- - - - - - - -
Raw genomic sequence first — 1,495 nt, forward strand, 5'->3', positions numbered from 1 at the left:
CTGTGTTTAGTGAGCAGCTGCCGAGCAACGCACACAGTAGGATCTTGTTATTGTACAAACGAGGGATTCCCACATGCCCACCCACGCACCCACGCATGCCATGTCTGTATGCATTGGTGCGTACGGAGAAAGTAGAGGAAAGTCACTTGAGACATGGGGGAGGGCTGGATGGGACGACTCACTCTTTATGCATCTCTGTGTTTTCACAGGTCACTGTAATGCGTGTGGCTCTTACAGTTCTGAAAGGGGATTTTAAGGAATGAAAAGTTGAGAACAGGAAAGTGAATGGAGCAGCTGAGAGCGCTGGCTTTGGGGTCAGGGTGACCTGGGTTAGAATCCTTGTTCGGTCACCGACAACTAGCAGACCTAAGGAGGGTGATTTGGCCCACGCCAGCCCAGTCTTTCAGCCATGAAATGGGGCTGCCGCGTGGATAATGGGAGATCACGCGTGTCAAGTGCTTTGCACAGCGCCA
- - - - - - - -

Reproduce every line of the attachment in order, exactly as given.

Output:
Raw genomic sequence first — 1,495 nt, forward strand, 5'->3', positions numbered from 1 at the left:
CTGTGTTTAGTGAGCAGCTGCCGAGCAACGCACACAGTAGGATCTTGTTATTGTACAAACGAGGGATTCCCACATGCCCACCCACGCACCCACGCATGCCATGTCTGTATGCATTGGTGCGTACGGAGAAAGTAGAGGAAAGTCACTTGAGACATGGGGGAGGGCTGGATGGGACGACTCACTCTTTATGCATCTCTGTGTTTTCACAGGTCACTGTAATGCGTGTGGCTCTTACAGTTCTGAAAGGGGATTTTAAGGAATGAAAAGTTGAGAACAGGAAAGTGAATGGAGCAGCTGAGAGCGCTGGCTTTGGGGTCAGGGTGACCTGGGTTAGAATCCTTGTTCGGTCACCGACAACTAGCAGACCTAAGGAGGGTGATTTGGCCCACGCCAGCCCAGTCTTTCAGCCATGAAATGGGGCTGCCGCGTGGATAATGGGAGATCACGCGTGTCAAGTGCTTTGCACAGCGCCA